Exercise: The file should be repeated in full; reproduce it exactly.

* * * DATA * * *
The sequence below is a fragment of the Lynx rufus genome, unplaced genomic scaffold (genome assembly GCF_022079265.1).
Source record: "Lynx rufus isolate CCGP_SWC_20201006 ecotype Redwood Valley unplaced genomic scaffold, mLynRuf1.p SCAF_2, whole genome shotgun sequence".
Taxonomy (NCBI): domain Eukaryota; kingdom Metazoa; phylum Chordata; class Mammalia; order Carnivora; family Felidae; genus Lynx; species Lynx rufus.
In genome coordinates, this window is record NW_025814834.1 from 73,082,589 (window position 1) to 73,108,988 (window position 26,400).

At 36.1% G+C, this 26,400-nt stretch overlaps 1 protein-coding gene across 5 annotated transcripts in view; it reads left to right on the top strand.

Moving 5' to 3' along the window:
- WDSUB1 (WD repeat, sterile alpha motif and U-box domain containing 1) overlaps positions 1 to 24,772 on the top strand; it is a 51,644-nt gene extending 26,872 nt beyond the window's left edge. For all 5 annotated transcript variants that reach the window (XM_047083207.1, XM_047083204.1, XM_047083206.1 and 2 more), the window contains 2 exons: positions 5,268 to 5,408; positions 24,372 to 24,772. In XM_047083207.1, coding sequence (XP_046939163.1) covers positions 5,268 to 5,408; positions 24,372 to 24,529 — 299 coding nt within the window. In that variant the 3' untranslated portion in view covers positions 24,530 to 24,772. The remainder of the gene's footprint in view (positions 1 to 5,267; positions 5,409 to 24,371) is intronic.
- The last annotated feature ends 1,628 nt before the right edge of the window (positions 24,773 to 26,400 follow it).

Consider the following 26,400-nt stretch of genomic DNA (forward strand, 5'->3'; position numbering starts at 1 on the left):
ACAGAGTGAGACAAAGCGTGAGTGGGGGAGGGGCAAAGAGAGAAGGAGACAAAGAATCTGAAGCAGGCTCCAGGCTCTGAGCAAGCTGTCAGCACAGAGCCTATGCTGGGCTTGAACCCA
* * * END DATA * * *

The sequence below is a fragment of the Lynx rufus genome, unplaced genomic scaffold (genome assembly GCF_022079265.1).
Source record: "Lynx rufus isolate CCGP_SWC_20201006 ecotype Redwood Valley unplaced genomic scaffold, mLynRuf1.p SCAF_2, whole genome shotgun sequence".
Taxonomy (NCBI): domain Eukaryota; kingdom Metazoa; phylum Chordata; class Mammalia; order Carnivora; family Felidae; genus Lynx; species Lynx rufus.
In genome coordinates, this window is record NW_025814834.1 from 73,082,589 (window position 1) to 73,108,988 (window position 26,400).

At 36.1% G+C, this 26,400-nt stretch overlaps 1 protein-coding gene across 5 annotated transcripts in view; it reads left to right on the top strand.

Moving 5' to 3' along the window:
- WDSUB1 (WD repeat, sterile alpha motif and U-box domain containing 1) overlaps positions 1 to 24,772 on the top strand; it is a 51,644-nt gene extending 26,872 nt beyond the window's left edge. For all 5 annotated transcript variants that reach the window (XM_047083207.1, XM_047083204.1, XM_047083206.1 and 2 more), the window contains 2 exons: positions 5,268 to 5,408; positions 24,372 to 24,772. In XM_047083207.1, coding sequence (XP_046939163.1) covers positions 5,268 to 5,408; positions 24,372 to 24,529 — 299 coding nt within the window. In that variant the 3' untranslated portion in view covers positions 24,530 to 24,772. The remainder of the gene's footprint in view (positions 1 to 5,267; positions 5,409 to 24,371) is intronic.
- The last annotated feature ends 1,628 nt before the right edge of the window (positions 24,773 to 26,400 follow it).

Consider the following 26,400-nt stretch of genomic DNA (forward strand, 5'->3'; position numbering starts at 1 on the left):
ACAGAGTGAGACAAAGCGTGAGTGGGGGAGGGGCAAAGAGAGAAGGAGACAAAGAATCTGAAGCAGGCTCCAGGCTCTGAGCAAGCTGTCAGCACAGAGCCTATGCTGGGCTTGAACCCA